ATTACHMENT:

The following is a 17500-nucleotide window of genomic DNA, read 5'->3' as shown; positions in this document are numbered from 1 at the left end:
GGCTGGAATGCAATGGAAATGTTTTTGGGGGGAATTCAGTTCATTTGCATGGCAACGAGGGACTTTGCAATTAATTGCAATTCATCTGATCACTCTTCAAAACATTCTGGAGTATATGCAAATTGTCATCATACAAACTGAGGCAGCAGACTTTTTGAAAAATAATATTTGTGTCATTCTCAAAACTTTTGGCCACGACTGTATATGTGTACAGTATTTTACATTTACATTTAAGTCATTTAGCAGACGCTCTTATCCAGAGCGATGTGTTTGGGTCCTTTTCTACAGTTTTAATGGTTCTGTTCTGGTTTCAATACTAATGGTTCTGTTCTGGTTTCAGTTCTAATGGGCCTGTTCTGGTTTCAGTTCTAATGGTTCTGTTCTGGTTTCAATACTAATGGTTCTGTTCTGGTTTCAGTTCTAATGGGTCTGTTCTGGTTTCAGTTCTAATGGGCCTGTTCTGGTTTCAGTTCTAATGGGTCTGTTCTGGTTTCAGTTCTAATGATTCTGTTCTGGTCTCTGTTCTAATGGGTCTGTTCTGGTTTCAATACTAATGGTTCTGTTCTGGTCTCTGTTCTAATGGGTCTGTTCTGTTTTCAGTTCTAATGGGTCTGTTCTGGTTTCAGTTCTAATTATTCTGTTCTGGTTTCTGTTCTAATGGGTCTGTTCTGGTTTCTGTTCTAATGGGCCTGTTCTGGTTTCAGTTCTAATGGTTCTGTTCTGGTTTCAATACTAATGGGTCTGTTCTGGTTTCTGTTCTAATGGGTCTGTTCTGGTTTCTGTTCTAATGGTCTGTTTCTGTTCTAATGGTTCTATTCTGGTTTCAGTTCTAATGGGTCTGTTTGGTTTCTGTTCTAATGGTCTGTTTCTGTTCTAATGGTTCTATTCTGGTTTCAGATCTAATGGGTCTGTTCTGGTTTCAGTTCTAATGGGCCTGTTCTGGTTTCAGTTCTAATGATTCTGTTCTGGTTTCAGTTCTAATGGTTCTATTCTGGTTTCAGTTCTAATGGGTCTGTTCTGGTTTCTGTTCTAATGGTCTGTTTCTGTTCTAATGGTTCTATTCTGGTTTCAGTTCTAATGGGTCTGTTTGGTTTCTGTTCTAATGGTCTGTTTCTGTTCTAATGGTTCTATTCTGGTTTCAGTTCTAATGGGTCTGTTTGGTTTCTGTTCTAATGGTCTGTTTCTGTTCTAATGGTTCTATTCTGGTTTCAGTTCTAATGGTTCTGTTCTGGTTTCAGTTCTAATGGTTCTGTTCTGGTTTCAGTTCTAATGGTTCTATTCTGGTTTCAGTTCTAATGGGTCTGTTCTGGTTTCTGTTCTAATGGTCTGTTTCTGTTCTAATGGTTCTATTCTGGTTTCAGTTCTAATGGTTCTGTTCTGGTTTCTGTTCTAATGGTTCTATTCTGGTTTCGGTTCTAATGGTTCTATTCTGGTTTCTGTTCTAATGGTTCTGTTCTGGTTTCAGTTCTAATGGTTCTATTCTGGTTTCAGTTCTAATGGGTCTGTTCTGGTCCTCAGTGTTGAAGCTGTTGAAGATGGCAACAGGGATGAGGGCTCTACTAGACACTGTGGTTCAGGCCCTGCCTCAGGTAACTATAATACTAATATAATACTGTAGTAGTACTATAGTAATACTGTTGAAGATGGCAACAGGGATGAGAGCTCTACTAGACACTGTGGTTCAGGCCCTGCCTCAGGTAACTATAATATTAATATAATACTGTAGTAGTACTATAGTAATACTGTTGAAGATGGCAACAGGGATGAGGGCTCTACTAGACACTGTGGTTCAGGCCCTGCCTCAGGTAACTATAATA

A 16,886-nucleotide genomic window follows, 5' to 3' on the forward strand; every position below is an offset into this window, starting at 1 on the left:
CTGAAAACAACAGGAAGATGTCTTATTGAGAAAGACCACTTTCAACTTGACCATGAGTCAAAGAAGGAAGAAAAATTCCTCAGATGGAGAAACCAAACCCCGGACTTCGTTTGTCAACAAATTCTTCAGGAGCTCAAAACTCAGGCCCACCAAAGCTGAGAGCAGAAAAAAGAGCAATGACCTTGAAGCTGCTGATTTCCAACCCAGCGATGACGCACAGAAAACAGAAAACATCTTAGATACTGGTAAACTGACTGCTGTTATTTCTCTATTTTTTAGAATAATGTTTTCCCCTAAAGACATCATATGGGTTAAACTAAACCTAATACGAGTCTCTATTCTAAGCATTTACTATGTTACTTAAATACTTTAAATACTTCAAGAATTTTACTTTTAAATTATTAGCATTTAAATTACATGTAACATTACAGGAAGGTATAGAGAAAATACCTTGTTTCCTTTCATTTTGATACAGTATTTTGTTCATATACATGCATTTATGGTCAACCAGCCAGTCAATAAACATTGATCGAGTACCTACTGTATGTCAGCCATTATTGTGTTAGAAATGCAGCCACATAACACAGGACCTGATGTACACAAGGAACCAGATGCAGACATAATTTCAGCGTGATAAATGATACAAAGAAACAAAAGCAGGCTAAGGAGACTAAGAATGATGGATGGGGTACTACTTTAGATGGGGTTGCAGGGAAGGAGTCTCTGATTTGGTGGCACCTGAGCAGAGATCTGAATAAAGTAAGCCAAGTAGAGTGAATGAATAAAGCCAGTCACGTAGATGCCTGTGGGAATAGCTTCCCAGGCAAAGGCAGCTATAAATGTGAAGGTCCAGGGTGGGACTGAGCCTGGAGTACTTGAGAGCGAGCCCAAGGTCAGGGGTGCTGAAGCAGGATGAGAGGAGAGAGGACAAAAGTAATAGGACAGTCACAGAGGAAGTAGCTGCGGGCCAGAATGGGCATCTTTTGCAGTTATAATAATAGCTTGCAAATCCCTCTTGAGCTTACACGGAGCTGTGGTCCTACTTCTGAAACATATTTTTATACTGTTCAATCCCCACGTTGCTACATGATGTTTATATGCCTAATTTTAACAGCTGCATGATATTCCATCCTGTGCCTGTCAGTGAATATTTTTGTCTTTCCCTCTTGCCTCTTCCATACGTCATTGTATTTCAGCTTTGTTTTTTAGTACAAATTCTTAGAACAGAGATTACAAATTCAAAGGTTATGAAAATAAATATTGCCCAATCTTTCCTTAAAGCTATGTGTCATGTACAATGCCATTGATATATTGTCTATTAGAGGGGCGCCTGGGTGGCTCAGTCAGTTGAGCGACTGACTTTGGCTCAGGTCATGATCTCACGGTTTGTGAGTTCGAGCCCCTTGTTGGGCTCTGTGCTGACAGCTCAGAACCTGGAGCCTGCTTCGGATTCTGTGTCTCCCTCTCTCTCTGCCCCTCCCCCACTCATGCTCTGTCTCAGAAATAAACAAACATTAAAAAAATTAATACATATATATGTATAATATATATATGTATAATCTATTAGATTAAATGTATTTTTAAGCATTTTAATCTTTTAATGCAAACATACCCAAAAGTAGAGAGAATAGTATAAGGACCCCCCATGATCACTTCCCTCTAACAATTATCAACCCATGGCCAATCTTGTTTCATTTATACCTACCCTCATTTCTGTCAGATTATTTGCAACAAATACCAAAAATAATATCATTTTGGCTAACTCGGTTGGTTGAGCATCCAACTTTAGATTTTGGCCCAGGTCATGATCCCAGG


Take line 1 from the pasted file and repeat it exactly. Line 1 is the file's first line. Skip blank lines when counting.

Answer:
The following is a 17500-nucleotide window of genomic DNA, read 5'->3' as shown; positions in this document are numbered from 1 at the left end: